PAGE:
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The day of the meet, Debbie Heald awoke with the hope that she would run a 4:42 or a 4:44; her personal best was 4:47. "The 4:42 is my realistic dream," she explained,' 'but you also have to have an outside dream. This time mine is a 4:40. I'd love that."
For breakfast she had a waffle, a race-day superstition. Then she slipped on her lucky T shirt, put on her lucky low-cut golf socks with blue and yellow fuzzy balls, and set off to test her dreams. "I feel sorry for Doris Brown," she said. "She must be under a lot of pressure to win. She's our best miler and people expect it. Me, they can't expect much of and so I've got nothing to lose, have I?"
If there was any pressure, Doris Brown, a 29-year-old phys-ed teacher at Seattle Pacific College and five-time winner of the international cross-country championship, was handling it. Long ago she decided she would run against people, not nations or ideologies or causes. "To a lot of people we have to beat the Russians. But, really, this meet is only a chance for some very fine competition against friends. People come up and say 'Good luck. Beat those Russians. Go get 'em.' I feel hypocritical always saying 'Yes. Thank you.' Sometimes I feel like saying, 'Hey, look, they're people too, just like you. Why make something else out of it?' "
"Yeah, they're people," said Denise Wood, a 21-year-old shotputter, "but they are so much better than us. I know I'll get slaughtered."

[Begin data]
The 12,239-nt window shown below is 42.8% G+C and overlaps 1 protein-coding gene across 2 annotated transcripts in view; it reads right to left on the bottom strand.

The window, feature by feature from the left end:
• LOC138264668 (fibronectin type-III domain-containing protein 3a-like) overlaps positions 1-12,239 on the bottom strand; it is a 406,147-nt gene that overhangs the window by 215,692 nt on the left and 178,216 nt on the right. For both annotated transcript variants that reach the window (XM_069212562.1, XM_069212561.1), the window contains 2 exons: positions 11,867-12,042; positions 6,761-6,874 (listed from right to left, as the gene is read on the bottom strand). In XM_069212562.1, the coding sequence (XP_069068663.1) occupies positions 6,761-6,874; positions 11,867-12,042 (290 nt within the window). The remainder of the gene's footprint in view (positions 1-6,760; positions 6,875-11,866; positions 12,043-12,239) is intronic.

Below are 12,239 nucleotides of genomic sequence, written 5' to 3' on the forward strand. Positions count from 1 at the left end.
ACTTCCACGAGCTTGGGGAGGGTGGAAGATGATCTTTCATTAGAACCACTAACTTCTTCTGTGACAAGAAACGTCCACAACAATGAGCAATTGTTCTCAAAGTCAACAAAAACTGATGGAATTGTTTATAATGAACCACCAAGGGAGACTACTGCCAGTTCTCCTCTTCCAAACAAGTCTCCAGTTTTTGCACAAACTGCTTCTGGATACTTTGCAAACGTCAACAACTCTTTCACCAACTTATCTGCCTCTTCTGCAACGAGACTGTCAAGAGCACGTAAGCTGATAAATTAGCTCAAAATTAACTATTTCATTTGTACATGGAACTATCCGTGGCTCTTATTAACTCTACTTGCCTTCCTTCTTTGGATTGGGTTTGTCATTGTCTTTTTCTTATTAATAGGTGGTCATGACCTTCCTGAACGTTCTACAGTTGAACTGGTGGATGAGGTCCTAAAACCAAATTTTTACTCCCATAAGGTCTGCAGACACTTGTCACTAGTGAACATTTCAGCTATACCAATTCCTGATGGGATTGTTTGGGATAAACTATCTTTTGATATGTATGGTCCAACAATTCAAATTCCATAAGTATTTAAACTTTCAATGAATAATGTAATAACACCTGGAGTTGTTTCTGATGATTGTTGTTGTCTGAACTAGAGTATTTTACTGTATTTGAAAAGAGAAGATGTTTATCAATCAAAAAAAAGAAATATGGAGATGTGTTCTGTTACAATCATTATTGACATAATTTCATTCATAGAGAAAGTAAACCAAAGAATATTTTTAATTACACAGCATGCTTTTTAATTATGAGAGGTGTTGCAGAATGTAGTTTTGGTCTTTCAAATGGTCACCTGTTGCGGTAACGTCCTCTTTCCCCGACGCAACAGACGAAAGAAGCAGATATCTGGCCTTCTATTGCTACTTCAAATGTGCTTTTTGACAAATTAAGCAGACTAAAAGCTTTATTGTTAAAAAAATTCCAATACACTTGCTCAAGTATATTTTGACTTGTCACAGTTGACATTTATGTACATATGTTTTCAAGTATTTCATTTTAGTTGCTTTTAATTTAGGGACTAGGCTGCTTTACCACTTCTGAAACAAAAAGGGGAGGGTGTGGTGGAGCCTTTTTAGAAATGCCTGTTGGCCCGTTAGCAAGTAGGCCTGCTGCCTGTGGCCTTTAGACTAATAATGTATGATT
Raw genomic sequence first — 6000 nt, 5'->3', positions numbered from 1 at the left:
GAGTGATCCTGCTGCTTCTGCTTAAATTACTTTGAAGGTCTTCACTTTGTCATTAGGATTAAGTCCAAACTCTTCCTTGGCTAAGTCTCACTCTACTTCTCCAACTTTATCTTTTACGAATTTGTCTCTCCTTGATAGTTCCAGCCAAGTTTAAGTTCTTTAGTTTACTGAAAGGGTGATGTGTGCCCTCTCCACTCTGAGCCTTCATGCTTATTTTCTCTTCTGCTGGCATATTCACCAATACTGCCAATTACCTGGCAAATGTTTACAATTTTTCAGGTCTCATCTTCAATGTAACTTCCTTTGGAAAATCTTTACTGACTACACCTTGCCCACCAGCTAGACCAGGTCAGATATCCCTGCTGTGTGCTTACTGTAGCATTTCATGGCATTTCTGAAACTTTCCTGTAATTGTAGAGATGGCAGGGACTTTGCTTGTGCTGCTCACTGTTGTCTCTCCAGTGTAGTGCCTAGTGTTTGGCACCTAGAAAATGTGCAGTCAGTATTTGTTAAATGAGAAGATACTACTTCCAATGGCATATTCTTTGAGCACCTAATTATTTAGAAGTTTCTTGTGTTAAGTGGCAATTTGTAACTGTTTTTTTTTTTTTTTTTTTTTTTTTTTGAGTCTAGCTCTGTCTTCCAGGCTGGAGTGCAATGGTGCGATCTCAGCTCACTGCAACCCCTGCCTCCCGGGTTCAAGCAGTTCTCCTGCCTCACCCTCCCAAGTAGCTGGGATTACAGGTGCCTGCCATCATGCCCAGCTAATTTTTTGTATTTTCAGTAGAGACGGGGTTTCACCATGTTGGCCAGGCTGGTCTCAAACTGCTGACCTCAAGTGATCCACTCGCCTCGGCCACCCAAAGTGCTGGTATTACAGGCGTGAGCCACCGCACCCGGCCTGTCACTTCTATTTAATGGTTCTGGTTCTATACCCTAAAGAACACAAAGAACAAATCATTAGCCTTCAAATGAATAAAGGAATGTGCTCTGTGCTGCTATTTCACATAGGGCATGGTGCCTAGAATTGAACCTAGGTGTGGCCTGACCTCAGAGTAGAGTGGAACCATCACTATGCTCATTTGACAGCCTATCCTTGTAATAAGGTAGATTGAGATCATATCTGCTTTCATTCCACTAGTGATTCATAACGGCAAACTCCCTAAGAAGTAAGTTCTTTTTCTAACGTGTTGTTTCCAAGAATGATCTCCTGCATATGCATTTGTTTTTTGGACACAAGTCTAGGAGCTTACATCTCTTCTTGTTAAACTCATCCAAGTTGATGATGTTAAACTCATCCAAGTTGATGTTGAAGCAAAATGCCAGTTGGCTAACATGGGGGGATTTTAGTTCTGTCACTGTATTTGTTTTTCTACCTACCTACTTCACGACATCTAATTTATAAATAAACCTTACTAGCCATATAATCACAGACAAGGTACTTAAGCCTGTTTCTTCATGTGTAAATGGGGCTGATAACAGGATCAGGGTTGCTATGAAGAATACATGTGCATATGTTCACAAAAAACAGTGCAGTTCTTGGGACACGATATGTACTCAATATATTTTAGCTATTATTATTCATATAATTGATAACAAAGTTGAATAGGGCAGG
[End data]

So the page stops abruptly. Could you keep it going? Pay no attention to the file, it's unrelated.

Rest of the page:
Denise's personal best is 47'9�". Her opponents were Antonia Ivanova, who has a best of 62'1�" and Yelena Korableva, who has hit 57'10". Two nights before the meet Denise met Yelena at a banquet. "I was afraid to see them," she said. "I expected them to be real masculine and all. But Yelena, well, she's big, but she's very feminine. But I haven't seen Ivanova. Probably because I'm afraid to."
If Denise was avoiding the Russians, the Russians weren't avoiding the Americans. "Our Yelena Ringa told me she likes to watch the American girls because they are so much in fashion," said Yuri Darakhvelidze, a writer for Soviet-ski Sport. "They all dress so well. And all our men say, 'They are so young.' Our women don't say anything about that. They don't like that."
As expected, the U.S. girls jumped into an early lead. Patty Johnson won the hurdles in 7.4, an American indoor record, with Lacey O'Neal second in 7.5. Iris Davis and Martha Watson were one-two in the dash, both being timed in 6.6.
Coach Grant Dungee's prediction was fulfilled when Martha Watson won the long jump with an American indoor record leap of 21'�". That gave the U.S. girls a 13-point lead. Still, the public-address announcer sounded as though he were asking Marie Antoinette to approach the guillotine as he called the field for the 880. Up stepped Wendy Koenig of Estes Park, Colo., and Carol Hudson, a pair of nervous 16-year-olds. "You can do it," Wendy said to herself. "Don't worry. They're just nice people. It's O.K. No problem."
Then the gun went off. Two minutes and 11 seconds later Wendy broke the tape, with the Russians still en route and Carol in between them. As she finished, Wendy thought,' 'No way. I didn't really do it. Oh, wow!"
Momentarily stunned, the Russians turned to their mile ace, Tamara Pangelova, to get them moving. They set off, with Pangelova taking charge, Doris Brown second, Braghina third and Debbie Heald fourth. They did the quarter in 0:67. "Hey, that's good," thought Debbie. "But it doesn't feel that fast. I feel good." She felt so good she zipped around Braghina and then Doris, and that surprised her. "You're passing Doris," she thought. "You must be doing better than you thought." She started to think about finishing second. But with two laps to go, Doris powered past her and she thought, "Oh, well, it was fun while it lasted."